More importantly though, vocal training is the fastest, most effective way to dramatically improve points one and two above; ease of range and accuracy of pitch. You really don’t need a 3 or 4 octave range to sing most songs. A 2 octave range is plenty for most songs. The thing is though, while you don’t really need to concentrate a lot on increasing your vocal range, becoming a better singer has EVERYTHING to do with mastering the range you already have. Just getting to a place where you can sing all the notes in your current range comfortably would make a huge difference in your overall toneal quality and pitch.

I believe very strongly in the power of vocal training and it’s ability to transform your ministry. And I think it’s something every Christian singer should experience. That’s why I created a free 5 day video vocal training course to give as many people as possible a chance to see what it’s like to try real vocal training BEFORE making an investment in my full length home study course. . You can get yours by joining my mailing list below.

So remember, how good of a singer you are is a lot less about opinion and more about the foundation you build your musical house on. Concentrating on the basics; ease of range and accuracy of pitch. They’ll take you a long way.

Until next time!

-Ron

 

5 Spiritual Dangers To Praise Teams

There is a certain glamour or prestige associated with being on the praise team; at least in many people’s mind. Praise teams have become the it thing in churches, it seems. But with their popularity comes many challenges.

While doing some research on the subject I came across a powerful article that dealt with some of the “spiritual traps” many praise team members can fall into.  The title of the article was 5 Spiritual Dangers To Praise Teams. I’ll list the 5 topics covered in the article and give you a little snippet. Then I’ll post the link and the author’s info at the bottom so you can read the article in full.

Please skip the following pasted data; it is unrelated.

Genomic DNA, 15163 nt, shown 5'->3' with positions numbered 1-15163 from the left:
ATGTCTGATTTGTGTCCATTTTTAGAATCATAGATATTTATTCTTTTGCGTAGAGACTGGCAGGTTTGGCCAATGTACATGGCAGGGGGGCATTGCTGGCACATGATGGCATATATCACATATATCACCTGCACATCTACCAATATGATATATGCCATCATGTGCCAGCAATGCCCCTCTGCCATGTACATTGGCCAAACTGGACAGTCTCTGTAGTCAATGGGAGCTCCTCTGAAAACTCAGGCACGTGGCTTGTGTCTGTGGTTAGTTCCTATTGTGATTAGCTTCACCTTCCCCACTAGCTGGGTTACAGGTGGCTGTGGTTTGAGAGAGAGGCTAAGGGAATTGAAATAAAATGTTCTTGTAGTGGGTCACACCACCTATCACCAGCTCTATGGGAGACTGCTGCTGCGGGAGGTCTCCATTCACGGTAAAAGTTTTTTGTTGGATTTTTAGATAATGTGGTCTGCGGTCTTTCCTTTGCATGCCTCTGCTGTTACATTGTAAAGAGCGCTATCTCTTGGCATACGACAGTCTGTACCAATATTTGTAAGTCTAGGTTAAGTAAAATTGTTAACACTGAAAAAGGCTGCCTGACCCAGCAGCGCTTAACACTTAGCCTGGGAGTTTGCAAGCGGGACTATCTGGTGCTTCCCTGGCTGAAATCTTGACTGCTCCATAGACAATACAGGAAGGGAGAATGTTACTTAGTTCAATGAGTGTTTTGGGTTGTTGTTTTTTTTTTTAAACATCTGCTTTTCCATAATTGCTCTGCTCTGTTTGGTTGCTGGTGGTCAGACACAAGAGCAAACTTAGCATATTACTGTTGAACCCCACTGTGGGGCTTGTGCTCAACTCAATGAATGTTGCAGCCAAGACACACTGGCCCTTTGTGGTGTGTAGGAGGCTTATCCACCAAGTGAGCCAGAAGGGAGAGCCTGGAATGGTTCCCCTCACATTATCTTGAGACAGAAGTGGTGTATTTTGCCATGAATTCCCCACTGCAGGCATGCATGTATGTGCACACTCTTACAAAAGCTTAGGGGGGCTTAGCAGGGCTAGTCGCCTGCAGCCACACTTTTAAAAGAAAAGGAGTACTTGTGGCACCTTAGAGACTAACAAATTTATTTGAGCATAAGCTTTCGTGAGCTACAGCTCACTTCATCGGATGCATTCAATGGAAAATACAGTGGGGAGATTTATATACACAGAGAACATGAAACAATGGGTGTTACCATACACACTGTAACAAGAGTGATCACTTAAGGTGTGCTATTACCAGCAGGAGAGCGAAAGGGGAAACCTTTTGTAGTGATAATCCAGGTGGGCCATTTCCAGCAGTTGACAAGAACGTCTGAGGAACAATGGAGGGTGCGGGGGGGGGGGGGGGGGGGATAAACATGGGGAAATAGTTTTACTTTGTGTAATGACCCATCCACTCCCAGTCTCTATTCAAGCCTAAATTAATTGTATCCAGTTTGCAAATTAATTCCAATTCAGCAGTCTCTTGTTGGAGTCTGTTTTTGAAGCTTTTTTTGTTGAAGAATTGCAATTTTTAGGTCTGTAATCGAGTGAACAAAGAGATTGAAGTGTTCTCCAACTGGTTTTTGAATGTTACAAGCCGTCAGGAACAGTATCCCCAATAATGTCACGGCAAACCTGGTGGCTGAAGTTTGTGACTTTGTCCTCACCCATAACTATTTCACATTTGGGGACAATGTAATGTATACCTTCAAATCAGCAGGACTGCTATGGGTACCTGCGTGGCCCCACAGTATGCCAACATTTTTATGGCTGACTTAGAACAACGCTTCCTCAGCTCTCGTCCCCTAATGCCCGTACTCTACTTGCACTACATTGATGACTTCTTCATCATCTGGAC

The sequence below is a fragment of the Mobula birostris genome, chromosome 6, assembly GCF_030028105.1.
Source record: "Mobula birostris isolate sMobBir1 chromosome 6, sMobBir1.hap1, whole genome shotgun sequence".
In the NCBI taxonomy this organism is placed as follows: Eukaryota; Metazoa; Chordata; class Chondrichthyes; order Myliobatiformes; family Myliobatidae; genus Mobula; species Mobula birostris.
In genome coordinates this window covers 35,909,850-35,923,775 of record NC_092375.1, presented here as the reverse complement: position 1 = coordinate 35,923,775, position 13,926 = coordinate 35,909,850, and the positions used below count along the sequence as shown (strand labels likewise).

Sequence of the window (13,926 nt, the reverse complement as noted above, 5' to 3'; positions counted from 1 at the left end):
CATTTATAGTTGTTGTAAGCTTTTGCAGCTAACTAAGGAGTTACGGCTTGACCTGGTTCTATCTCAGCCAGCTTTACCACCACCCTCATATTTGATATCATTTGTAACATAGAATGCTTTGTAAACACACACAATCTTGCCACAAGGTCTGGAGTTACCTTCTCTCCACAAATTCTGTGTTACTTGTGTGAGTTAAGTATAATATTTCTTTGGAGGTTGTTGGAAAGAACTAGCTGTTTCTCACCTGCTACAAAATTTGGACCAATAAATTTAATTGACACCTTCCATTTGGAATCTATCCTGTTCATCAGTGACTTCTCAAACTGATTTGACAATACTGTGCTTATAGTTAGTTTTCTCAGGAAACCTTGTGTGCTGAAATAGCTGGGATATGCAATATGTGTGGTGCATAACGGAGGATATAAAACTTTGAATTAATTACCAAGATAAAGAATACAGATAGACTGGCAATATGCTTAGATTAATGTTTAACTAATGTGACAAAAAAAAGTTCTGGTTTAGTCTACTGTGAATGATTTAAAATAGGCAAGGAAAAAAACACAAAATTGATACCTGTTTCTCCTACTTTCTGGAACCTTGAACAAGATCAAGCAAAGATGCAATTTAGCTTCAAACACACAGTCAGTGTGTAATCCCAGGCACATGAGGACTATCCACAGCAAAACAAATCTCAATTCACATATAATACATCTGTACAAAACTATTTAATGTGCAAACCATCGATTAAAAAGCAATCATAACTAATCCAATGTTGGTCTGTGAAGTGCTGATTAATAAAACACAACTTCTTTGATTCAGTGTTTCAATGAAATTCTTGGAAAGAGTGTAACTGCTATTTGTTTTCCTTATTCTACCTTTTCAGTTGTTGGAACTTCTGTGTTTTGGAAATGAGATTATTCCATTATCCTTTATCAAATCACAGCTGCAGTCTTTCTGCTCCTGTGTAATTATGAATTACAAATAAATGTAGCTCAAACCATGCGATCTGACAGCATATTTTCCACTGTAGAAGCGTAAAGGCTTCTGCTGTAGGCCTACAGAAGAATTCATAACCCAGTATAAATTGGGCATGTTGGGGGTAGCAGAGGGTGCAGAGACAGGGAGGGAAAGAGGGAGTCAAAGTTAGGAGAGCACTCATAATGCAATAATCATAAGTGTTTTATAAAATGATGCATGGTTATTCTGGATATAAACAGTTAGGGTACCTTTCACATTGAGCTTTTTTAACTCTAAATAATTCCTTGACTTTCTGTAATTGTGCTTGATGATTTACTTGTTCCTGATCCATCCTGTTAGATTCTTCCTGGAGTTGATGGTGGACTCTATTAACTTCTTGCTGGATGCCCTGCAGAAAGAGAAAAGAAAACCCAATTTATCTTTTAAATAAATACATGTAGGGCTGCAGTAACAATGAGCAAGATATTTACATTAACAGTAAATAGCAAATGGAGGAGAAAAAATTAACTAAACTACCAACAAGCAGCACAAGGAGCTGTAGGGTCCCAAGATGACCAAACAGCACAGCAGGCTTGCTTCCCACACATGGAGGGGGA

Danger #1:  Ego issues

“Musicians take pride in their craft. Whether vocal or instrumental, most have an emotional investment in what they do. Being a part of a team effort places you in a position of having your pride challenged. Consider the vocalist who at times tends to let their pitch drop just a bit, or one who isn’t getting the correct rhythm. Being corrected by the worship leader in front of the others can be a blow to our ego. Some musicians are far more impressed with their talent level than are others and can tend to want to push their sound to rise above that of the others. What can you do about that?”
Danger #2:  Addiction to the spotlight

“This is closely aligned with the ego/attitude problem.  Being in front of people on a weekly basis can become addictive, and tends to give an unhealthy balance in how a member views themselves and their life. A person’s identity shouldn’t be defined by being on a stage.”

Danger #3:  Being a performer rather than a worshipper
I personally read this one with great interest. If you know me you know that I do believe in the importance of perfecting and honing your craft. But I believe that’s important not so that you can be the center of attention. In fact I believe the opposite. I think the most important reason to perfect your harmony and musicianship is precisely so NOBODY will be paying attention to you. The objective is to remove all hindrances, not to focus on the importance of the performance itself.

However when you spend that kind of time and effort on perfecting and honing your delivery there is indeed a danger of  beginning to place too much importance on the performance itself. The author does a great job of addressing this in danger number 3.

Danger #4: Burnout

“Rehearsals and multiple services can drain our time and energy. If you are naturally active, you can be so involved that you grow to resent the time drain of the team.”

Danger #5: Ignoring Spiritual Disciplines

 

“You might assume that serving on the team gives you all the spiritual nourishment that you need. Well, it doesn’t. Like every believer, you need to practice the spiritual disciplines if you expect to have any vital spiritual strength.”

Ok is this great stuff or what?! I gave you the highlights here, but they’re only excerpts from the full article. The Article was written by Thamuss. Originally I included a link to it but unfortunately it has been removed. I’ve been unable to find the author to properly credit and link back to him. If you happen to know him or how to connect with him I’d love to know so I can update the link to point to his new location.

You can find more helpful articles like this one in my e-book Praise Team 101.